She was thinking the same thing. He was a man now. Large, muscular build, probably from working on the house and hauling hundreds of books all day, chizzled jaw, and distinct chin.
All the old feelings and memories came rushing back like a tsunami. All the laughs, cries, and choices of the last four years almost disappeared. They were different now. But the same core.
After reuniting they made a date for the next Wednesday. First thing in the morning they would meet at one of his bookshop cafes in town for a cup of coffee. They laughed and cried while sharing stories of their time apart.
They bonded over horrible dates and the hardships of life. They smiled over success stories. Mary was so proud of him for following his heart and opening his bookshops. James was elated to know she made it through school and was on her way to pursuing her dream of becoming an ER doctor.
Their feelings for each other were stronger than ever. After that Wednesday they spent the next two years together. Going to cafes every middle-of-the-week.
One special Wednesday, James came nervous and quiet. Mary was confused as to what was wrong. They drank their coffee, conversed about the days missed. What went on at the hospital and where the bookstores were opening next.
As they were getting up to leave James kneeled down to tie his shoe. Or at least it looked as though he was tying his shoe. Mary looked down. What she didn’t know was this moment would change the course of her life forever.
He told her how the years apart were the emptiest years of his life. He said how with every success and failure the only person he wanted to share it with was her. He told her that he couldn’t see a happy life without her. He said how he would never let her walk away again.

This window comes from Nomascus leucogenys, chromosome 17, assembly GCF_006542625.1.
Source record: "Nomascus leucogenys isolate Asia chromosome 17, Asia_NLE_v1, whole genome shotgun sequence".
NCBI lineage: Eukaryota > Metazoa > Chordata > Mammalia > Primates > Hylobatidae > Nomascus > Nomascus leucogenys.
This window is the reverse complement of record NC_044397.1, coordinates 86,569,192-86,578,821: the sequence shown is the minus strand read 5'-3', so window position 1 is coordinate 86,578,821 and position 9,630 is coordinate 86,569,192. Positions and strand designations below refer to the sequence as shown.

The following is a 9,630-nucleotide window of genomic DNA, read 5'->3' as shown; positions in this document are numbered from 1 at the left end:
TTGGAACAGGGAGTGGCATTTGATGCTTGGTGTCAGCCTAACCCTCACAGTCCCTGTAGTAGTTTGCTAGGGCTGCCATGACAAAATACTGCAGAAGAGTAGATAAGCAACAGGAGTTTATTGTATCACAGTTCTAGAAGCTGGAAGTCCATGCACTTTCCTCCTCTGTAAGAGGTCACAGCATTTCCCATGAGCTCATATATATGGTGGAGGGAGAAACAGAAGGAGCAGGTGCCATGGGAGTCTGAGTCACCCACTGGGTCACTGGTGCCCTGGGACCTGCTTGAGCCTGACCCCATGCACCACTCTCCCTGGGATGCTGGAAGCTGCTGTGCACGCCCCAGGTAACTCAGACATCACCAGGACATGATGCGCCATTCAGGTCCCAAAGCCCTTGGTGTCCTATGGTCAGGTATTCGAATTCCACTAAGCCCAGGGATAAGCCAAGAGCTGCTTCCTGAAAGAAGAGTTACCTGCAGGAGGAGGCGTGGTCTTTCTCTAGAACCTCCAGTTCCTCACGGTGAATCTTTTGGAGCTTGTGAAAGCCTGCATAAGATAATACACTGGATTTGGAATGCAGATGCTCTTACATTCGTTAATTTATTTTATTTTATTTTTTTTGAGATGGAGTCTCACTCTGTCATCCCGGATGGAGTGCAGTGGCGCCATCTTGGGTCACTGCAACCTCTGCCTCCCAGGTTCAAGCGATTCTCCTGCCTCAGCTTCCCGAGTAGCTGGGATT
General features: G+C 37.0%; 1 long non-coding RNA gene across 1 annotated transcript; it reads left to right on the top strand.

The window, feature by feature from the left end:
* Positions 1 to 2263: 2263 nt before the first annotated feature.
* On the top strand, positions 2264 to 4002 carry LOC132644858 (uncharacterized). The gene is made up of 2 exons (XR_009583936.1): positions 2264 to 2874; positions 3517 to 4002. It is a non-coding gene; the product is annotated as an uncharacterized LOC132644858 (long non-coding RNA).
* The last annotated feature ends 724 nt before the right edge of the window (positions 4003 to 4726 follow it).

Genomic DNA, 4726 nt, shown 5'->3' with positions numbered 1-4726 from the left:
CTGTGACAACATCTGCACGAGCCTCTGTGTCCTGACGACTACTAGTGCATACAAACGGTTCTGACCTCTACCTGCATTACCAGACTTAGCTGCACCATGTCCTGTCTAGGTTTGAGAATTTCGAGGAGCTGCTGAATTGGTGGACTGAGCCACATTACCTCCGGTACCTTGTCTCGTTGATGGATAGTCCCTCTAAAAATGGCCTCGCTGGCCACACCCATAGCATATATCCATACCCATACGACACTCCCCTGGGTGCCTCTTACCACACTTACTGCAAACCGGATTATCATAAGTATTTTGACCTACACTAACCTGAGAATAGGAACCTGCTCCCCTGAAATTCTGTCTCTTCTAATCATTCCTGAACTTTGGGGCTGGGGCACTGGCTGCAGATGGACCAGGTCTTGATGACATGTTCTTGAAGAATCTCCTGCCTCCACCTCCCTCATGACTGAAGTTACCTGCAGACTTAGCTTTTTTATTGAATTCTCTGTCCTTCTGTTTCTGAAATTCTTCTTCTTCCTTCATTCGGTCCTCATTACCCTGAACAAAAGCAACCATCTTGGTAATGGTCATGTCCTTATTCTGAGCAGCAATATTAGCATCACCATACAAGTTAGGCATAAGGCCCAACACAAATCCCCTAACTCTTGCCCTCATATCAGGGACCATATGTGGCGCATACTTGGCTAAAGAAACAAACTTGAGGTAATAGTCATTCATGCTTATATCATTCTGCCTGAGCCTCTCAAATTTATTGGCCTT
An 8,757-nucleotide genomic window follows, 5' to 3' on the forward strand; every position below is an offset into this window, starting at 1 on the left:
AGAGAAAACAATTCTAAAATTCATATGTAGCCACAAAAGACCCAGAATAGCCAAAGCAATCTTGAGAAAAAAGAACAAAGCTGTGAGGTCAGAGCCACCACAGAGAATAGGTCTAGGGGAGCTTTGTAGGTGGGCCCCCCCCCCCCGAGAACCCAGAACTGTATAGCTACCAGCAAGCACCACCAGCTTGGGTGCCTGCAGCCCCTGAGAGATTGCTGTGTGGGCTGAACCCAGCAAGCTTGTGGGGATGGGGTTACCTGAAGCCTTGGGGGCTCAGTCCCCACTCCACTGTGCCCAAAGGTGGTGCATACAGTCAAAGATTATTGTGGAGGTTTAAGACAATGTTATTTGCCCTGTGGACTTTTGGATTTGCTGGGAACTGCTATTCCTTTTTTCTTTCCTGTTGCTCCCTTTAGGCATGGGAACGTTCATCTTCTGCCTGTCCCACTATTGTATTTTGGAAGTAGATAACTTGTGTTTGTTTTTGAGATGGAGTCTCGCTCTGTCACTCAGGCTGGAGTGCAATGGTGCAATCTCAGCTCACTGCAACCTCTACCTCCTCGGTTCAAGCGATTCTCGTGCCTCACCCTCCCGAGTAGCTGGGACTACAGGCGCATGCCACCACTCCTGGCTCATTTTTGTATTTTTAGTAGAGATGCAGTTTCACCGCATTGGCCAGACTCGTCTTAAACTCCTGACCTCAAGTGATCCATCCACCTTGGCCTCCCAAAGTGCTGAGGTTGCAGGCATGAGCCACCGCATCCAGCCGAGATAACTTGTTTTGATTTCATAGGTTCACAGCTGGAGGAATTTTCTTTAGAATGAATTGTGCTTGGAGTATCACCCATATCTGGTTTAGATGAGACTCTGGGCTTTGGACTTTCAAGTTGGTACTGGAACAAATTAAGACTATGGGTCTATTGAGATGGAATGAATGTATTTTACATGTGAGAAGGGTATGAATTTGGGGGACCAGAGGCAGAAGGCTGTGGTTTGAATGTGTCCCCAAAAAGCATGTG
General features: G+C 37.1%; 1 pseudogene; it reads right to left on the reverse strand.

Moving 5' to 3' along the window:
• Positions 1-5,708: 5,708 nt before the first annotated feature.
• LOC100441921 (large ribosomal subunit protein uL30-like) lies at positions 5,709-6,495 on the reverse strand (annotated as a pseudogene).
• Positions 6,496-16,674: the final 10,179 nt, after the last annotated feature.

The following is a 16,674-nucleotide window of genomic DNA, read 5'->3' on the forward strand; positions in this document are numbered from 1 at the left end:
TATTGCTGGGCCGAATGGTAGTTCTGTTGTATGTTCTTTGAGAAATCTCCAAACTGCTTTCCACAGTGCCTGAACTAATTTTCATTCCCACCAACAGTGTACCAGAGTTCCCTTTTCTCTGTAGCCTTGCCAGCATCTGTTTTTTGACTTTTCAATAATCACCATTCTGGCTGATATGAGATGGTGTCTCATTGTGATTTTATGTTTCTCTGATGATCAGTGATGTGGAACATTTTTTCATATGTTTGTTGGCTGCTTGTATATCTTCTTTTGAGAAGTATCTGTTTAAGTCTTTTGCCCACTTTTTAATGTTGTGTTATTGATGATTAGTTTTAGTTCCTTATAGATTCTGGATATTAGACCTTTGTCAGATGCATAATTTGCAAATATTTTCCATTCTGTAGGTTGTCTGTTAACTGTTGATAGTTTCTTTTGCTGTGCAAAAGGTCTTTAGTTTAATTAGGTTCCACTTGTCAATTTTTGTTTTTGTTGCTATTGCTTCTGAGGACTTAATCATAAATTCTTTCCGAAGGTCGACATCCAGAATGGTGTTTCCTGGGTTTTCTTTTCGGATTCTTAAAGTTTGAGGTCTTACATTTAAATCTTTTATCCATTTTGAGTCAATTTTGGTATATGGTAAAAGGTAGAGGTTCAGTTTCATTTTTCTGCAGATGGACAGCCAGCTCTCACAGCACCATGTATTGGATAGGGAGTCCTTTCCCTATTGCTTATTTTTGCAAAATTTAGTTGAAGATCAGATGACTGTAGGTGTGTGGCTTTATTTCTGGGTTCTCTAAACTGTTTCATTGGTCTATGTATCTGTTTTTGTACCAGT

He asked her to spend the rest of their lives together. Through wet eyes and a running nose she said yes.
From then on it was them against the world. Their wedding was small and tasteful. Close friends and immediate family. She wore a white lace long-sleeve dress that fell down her body without hugging it. What her guests would soon learn was that they were about to welcome a beautiful baby boy into the world.
The next 20-something years were hectic to say the least. James finished the house before baby number one. Immaculate brick walls with a cream-colored roof and yellow accents and door. It was incredible. They were ready to build a family.
Raising three kids with two working parents was never easy. James’ parents were a huge help, living only a couple streets over. With love, sweat, tears and loads of laughter, three beautiful kids grew up and out. Exploring the world, excelling in their careers and creating families of their own.
James opened over 200 bookstores across Europe. Mary was now chief of the ER.
When they found themselves turning 65 they decided retirement was their next step. Though it was hard, they knew it was time for their lives to slow down. James gave his company to his eldest son. He found it important for such a massive franchise to stay in the family. His son proudly took it and grew it to what it is today.
Today, in 2019, they came to this bookstore. They arose from their very old bed in their very old Exeter cottage, got washed up and clothed, and took their 30-minute walk into town. Climbing the two flights of stairs to the café of this bookshop, they looked at each other and smiled. They ordered their usual: one chai latte and one black coffee.
Filled with only happy thoughts, Mary and James Waterstones sat at this small wooden table in the corner, on cushioned blue chairs, sipped their coffee while gazing out the window and reminisced on the life they built together. And what a wonderful life that was.